Fr John Chandler, a recently ordained priest of Portsmouth Diocese, must be somewhat nonplussed that his decision to withdraw the use of his Church Hall for a Pilates class that turned out in fact to be a Pilates and spiritual Yoga class, has led to a feeding frenzy in the world's press. Fr Chandler is to be commended for his clear-sightedness and courage in taking a stand on this issue despite the storm of negative publicity. He is quite right to refuse to allow the Church premises to be used for something incompatible with the Catholic faith. I am sure that Bishop Egan, the new Bishop of Portsmouth, will be very supportive of his action.
Read Daily Telegraph article or any one of the other 250 or so pieces you will find with a quick Google News search. They all seem to have the same quotes repeated probably from one of the agencies. Hence you learn of Cori Withell's indignant protest that she paid £180 for the use of the Hall - without hearing that (obviously) she got her money back and consequently the Church has lost revenue from the hire of its hall.
The Yoga Journal which reports the ban on one of its blogs has an enlightening discussion elsewhere on its site of whether Yoga is a religion. Many adherents would prefer not to call it a religion but a philosophy that involves Samadhi (the path toward a mystical state of enlightenment or union with the Divine) and Dharma (a law of the consciousness universe involving a theory of kharma and rebirth.)
The controversy highlights how people who reject "religion" in favour of a "philosophy" fail to realise that their "philosophy" indeed a religion and is in fact incompatible with other religions, and particularly with Christianity. At least the Yoga Journal recognises that there is a discussion to be had. In secular Britain you can promote all sorts of religious philosophies while blithely taking the unchallenged high ground of maintaining that you do not have a religion and that the Catholic Church is narrow-minded for not agreeing with you. The action of priests like Fr Chandler is crucial in exposing this aspect of the dictatorship of relativism.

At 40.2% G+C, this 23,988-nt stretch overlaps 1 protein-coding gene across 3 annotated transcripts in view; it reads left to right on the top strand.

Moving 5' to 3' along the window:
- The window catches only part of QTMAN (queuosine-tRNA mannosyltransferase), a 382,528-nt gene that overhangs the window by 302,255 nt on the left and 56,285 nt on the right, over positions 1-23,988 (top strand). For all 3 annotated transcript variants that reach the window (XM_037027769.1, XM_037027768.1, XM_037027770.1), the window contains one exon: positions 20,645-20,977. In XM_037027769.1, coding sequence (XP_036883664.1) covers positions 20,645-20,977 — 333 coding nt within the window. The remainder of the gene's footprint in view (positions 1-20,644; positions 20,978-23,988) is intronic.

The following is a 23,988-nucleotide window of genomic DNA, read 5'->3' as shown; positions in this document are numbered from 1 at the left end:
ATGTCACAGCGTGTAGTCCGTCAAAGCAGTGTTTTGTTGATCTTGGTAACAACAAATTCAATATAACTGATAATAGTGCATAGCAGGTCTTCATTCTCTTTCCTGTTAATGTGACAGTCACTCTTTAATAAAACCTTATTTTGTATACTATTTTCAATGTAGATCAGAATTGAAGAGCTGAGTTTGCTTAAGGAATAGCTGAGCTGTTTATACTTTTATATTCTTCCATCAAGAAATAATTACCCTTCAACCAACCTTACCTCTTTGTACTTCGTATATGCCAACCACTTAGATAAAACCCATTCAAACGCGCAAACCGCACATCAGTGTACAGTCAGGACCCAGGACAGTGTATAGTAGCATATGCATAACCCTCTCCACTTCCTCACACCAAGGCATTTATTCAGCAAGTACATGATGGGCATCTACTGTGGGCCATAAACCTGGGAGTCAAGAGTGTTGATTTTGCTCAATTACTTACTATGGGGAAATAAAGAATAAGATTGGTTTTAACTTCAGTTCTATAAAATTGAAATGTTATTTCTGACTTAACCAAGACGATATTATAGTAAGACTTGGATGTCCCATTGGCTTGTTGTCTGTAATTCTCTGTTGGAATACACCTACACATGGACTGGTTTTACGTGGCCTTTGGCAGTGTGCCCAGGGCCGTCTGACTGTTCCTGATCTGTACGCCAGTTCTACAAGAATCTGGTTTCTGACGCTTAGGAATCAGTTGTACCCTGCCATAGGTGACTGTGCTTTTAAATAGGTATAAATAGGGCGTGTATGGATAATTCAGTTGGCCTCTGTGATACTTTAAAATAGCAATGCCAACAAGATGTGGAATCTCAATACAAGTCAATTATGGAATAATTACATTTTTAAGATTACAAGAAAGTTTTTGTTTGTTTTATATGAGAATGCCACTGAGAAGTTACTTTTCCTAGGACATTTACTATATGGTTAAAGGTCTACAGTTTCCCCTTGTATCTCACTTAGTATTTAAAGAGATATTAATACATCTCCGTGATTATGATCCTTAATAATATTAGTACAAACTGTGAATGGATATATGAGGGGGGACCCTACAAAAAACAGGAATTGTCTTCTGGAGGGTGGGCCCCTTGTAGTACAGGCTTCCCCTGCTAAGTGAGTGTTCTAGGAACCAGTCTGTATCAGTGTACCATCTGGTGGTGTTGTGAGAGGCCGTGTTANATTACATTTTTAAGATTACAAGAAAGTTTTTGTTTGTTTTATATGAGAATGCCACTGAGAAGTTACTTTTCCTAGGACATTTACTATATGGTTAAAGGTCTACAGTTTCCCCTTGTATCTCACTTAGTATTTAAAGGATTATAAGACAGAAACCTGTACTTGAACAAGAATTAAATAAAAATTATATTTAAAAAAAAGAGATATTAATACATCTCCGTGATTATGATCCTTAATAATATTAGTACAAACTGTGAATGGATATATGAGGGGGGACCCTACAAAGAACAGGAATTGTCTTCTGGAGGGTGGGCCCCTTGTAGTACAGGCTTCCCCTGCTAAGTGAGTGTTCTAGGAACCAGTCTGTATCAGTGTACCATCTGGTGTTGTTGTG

Global Hinduism runs the story and quotes Pierre Bibby, of the charity British Wheel of Yoga, who said:
‘Research demonstrates yoga improves people’s health and wellbeing physically and mentally. Who could object to that?’Directly underneath, in the "Most Popular Posts" widget for Global Hinduism is an article headed "32000 year old Idol of Narsimha (Lord Vishnu’s Avatar) found in Germany." Once you get into alternative spirituality based on dharmas and kharmas, you don't know where you are going to end up, or indeed what kind of "consciousness" you are inviting into the life force of your chakrahs (see my post on Holistic Indian Head Massage.)
So my advice to you is: if you want to get some exercise, do some press-ups, sit-ups and tuck-jumps and go for a brisk run - preferably in the opposite direction from the nearest yogilates session.